June 7, 2012
iPad Drawing, Size Variable
I just bought a new stylus for my iPad. It’s a precision stylus that gives the exactness of a real pen. It’s just to difficult to get a mark in exactly the right place with my finger or with a rubber tipped stylus.
I also bought another drawing/painting app. I looked up what app David Hockney uses and it’s Brushes. I like it best so far.
This is my husband working on a crossword puzzle. It’s not a likeness but with new tool I figure I can’t have everything just right the first time it’s used.
I’m also posting this from my iPad for the first time. I’m checking it out for my trip to Utah. I plan on posting daily if I can get a wireless connection. I am also curious as to how how the formatting will work out. I am fussy as to how I want my blog to look. I am not proficient with HTML coding so I have accepted some of the idiosyncrasies. I am at home so I can check this post to see how it looks and alter it if necessary.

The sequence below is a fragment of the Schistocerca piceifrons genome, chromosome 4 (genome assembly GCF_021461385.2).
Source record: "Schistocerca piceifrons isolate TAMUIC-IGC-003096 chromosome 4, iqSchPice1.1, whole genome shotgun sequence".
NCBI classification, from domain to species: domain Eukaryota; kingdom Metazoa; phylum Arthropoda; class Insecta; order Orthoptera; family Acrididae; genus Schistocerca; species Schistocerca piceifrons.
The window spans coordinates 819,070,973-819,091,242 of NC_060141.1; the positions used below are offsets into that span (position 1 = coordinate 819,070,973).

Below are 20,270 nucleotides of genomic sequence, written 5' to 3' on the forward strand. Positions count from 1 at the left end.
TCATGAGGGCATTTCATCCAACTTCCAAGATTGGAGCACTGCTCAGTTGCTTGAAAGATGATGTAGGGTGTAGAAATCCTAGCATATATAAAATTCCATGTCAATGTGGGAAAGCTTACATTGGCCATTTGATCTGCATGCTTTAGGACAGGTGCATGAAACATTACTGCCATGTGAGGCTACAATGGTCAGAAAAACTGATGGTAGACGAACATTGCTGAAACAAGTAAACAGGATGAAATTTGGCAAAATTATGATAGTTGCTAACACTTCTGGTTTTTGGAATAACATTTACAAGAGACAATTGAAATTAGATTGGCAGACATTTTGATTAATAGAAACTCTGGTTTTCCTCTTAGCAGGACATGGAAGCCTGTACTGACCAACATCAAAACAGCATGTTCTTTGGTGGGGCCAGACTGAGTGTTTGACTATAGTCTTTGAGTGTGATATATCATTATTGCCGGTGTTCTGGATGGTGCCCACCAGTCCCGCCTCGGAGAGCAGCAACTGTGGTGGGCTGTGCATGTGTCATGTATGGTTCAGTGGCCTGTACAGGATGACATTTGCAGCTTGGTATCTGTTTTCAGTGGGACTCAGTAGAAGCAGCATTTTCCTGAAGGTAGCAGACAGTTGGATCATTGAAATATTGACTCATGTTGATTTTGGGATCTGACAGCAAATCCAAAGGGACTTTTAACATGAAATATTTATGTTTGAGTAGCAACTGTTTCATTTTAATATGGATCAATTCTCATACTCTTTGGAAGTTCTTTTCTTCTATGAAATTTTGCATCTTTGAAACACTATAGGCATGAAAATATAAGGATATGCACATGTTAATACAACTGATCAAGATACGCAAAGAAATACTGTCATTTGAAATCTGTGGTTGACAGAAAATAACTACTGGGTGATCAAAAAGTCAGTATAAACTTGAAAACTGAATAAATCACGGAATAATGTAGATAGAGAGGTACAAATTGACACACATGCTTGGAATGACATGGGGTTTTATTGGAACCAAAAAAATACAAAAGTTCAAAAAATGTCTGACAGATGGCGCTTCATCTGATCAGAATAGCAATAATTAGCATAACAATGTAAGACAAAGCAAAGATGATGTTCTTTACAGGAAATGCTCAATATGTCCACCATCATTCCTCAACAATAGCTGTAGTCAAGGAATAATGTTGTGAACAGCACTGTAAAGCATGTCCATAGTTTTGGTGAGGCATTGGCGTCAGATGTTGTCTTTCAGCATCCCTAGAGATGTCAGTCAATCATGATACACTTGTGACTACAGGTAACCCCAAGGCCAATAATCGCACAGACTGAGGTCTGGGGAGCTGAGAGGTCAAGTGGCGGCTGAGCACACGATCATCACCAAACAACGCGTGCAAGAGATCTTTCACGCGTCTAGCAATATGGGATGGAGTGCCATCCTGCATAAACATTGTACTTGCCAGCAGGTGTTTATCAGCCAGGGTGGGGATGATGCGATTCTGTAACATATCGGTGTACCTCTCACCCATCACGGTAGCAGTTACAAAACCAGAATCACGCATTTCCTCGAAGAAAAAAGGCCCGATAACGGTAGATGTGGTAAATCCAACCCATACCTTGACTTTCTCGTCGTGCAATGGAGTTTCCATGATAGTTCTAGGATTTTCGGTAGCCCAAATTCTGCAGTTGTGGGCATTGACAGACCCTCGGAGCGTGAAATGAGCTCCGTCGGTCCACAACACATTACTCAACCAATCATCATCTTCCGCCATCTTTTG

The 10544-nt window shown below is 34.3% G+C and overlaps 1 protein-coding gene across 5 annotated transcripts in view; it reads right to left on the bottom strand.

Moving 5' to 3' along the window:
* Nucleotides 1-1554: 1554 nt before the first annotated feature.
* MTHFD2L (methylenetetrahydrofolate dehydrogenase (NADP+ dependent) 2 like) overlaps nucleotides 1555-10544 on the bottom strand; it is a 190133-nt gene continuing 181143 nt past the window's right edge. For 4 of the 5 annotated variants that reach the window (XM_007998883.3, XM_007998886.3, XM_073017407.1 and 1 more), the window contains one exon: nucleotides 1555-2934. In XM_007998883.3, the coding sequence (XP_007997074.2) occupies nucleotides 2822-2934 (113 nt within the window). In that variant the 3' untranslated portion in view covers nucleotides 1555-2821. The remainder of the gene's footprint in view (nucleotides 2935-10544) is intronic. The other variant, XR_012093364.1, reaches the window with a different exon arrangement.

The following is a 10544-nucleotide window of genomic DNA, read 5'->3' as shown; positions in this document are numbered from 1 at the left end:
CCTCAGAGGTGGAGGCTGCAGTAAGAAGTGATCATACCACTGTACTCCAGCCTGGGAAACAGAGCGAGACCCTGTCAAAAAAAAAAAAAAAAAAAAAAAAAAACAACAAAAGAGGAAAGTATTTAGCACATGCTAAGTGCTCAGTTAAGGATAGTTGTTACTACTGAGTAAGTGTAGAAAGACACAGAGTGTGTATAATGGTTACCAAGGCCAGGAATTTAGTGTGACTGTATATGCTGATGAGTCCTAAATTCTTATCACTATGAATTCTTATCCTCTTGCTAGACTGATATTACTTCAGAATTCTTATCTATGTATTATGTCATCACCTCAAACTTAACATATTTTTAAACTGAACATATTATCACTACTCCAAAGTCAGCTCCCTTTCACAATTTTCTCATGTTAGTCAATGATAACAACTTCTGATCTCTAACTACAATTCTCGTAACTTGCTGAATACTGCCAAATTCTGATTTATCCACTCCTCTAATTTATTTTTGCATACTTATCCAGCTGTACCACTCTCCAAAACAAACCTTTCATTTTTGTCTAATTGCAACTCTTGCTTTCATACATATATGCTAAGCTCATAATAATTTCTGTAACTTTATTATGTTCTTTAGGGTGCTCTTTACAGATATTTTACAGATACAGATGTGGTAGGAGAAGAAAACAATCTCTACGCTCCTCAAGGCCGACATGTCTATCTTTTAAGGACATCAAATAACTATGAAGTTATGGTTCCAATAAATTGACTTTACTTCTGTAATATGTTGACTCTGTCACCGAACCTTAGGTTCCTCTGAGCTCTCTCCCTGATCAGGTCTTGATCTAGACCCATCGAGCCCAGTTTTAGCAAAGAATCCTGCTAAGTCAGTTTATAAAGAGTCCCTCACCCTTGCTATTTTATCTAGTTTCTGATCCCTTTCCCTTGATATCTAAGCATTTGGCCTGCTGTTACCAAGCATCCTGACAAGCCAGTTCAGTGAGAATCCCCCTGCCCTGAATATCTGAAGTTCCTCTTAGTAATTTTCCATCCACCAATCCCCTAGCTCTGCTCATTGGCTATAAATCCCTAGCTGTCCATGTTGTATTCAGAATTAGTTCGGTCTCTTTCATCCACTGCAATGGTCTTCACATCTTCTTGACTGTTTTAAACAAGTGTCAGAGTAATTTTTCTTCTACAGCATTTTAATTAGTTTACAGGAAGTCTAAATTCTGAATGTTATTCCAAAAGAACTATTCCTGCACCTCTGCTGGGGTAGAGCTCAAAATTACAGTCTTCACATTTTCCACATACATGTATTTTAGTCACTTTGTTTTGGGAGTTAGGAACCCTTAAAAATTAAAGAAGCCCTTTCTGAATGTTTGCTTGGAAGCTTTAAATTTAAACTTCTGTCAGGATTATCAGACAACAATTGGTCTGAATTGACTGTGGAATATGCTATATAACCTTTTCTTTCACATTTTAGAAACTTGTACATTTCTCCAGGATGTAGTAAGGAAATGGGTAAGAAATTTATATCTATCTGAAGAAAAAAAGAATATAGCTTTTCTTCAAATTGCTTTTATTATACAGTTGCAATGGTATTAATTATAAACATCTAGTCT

June 6, 2012
Watercolor on Masa Paper, 7×5″
This is exactly as the blog entry title states. It’s the second installment of the three watercolors from the last figure drawing session of our now disbanded group. This is the beautiful Janet who is one of our favorite models. She is a true collaborator in the making of art. She is an artist herself and intuitively knows what pose to take and offers suggestions like, “Should I stick my tongue out?” That would be for Eleanor who could use such suggestions in her work.
Damn! I’m going to miss that group!
June 4, 2012
Janet with Lilies
Watercolor on Masa Paper, 5×7″